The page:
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‘Despacito’ Is Too Sexy for Malaysia, Says Minister

State-owned outlets are prohibited from broadcasting the steamy Latin hit.

CORAL GABLES, FL - APRIL 27:  Luis Fonsi and Daddy Yankee perform onstage at the Billboard Latin Music Awards at Watsco Center on April 27, 2017 in Coral Gables, Florida.  (Photo by Sergi Alexander/Getty Images)
CORAL GABLES, FL - APRIL 27: Luis Fonsi and Daddy Yankee perform onstage at the Billboard Latin Music Awards at Watsco Center on April 27, 2017 in Coral Gables, Florida. (Photo by Sergi Alexander/Getty Images)

Puerto Rican singer Luis Fonsi’s smash hit “Despacito” has taken the world by storm in the past six months. It’s been streamed more than 4.6 billion times since the March release of its popular remix, making it the most-streamed song of all time and the most popular Spanish-language song in history.

Despacito, a Spanish word meaning “slowly,” refers to a style of seduction.

But Muslim-majority Malaysia -- or at least its government -- has had enough of the song’s catchy Latin beat and steamy lyrics.

Puerto Rican singer Luis Fonsi’s smash hit “Despacito” has taken the world by storm in the past six months. It’s been streamed more than 4.6 billion times since the March release of its popular remix, making it the most-streamed song of all time and the most popular Spanish-language song in history.

Despacito, a Spanish word meaning “slowly,” refers to a style of seduction.

But Muslim-majority Malaysia — or at least its government — has had enough of the song’s catchy Latin beat and steamy lyrics.

Malaysian Communications Minister Salleh Said Keruak announced on July 19 that the song was banned, according to Reuters.

“Despacito will not be aired by the government-owned broadcast stations because we received public complaints,” the minister told AFP.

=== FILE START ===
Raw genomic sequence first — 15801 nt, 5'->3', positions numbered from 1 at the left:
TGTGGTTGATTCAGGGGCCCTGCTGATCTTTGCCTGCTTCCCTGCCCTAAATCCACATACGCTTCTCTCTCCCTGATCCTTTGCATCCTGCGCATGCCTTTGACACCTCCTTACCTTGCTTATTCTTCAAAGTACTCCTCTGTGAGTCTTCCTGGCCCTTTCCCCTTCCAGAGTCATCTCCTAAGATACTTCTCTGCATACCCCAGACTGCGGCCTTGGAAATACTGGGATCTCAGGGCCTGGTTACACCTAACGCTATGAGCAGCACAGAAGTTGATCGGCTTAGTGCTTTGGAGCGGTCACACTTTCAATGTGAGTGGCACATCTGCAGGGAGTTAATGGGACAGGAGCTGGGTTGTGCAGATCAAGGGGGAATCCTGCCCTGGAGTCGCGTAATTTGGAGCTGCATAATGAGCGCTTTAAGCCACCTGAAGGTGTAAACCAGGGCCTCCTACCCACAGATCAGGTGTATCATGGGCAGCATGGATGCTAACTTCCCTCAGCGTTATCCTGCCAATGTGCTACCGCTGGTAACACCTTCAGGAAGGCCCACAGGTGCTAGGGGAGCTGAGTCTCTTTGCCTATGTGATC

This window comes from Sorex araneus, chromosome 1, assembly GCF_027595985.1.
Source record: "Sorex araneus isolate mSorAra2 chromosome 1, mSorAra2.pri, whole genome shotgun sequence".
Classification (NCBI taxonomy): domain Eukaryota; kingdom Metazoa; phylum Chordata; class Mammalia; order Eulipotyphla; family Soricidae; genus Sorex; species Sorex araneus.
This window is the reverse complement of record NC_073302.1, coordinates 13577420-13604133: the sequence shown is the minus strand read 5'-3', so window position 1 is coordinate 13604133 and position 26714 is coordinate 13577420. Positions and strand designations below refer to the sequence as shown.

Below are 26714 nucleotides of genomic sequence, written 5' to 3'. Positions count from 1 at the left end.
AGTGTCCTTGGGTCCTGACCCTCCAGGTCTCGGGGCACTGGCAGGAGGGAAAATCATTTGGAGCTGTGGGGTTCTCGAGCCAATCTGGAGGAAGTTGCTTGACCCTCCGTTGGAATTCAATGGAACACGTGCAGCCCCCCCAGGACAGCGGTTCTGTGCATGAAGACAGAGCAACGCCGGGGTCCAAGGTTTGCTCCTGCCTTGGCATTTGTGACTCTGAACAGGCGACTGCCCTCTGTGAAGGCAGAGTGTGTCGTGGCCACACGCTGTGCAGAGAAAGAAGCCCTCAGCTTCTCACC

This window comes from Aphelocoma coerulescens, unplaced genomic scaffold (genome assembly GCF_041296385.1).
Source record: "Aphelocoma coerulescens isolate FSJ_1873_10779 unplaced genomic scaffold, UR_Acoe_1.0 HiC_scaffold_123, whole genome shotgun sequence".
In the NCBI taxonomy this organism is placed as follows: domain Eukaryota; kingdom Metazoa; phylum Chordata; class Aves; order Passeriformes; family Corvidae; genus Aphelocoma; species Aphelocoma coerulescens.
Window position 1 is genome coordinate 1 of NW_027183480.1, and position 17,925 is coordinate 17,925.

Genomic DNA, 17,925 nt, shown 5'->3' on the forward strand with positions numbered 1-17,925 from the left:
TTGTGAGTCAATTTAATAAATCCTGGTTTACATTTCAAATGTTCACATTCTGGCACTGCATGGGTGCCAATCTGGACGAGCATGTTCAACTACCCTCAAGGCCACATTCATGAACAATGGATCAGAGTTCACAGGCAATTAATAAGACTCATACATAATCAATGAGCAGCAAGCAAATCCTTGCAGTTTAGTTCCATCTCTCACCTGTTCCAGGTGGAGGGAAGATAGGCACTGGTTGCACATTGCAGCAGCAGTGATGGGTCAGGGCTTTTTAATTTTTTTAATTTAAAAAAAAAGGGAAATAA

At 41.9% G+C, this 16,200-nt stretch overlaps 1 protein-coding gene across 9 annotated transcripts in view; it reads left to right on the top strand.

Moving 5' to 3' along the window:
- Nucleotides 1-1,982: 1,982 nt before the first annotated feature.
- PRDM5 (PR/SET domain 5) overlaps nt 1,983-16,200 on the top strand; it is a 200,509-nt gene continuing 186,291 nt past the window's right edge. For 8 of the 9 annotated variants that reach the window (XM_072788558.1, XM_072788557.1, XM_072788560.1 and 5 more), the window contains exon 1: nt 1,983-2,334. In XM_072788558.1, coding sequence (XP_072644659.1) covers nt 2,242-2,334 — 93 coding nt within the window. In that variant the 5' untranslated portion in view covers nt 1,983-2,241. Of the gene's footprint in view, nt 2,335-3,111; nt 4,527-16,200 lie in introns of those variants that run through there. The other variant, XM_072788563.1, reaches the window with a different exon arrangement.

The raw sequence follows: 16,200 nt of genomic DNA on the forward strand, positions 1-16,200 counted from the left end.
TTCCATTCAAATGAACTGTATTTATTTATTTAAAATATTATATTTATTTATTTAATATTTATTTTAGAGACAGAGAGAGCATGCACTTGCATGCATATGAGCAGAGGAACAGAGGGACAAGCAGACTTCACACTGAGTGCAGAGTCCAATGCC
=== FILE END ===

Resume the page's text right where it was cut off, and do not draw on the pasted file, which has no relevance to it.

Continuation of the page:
Malaysia has developed an increasingly strict media censorship regime to combat government criticism and enshrine conservative social mores. Rules promulgated in 2015 forbid films which “mock, belittle, criticise the government and the country’s national sensitivities” or “tarnish the government’s image.” Depictions of women wearing revealing clothing are also subject to restrictions.

The Southeast Asian nation has a unique dual justice system which respects both secular and religious law. Sharia, or Islamic legal codes, apply only to Muslims and relate primarily to marriage, inheritance, and other family matters. The “Despacito” ban results from Malaysia’s strict censorship rather than religious law.

But the impetus to keep Fonsi’s sexy dance moves and “slow” seduction out of the minds of Malaysian youngsters comes in large part from the country’s conservative Islamic groups.

“I see this as a serious matter as the song is being sung by young people without knowing the real meaning of the words,” said Atriza Umar, a representative of Amanah, the women’s wing of a local Islamist party.

Malaysians desperate for “Despacito” can still enjoy the song on privately-owned outlets, however. The ban only extends to state-owned channels.

And since Foreign Policy is not a Malaysian state-owned outlet, feel free to check out the “Despacito” music video below:

Sergi Alexander/Getty Images

Bethany Allen-Ebrahimian is a journalist covering China from Washington. She was previously an assistant editor and contributing reporter at Foreign Policy. Twitter: @BethanyAllenEbr

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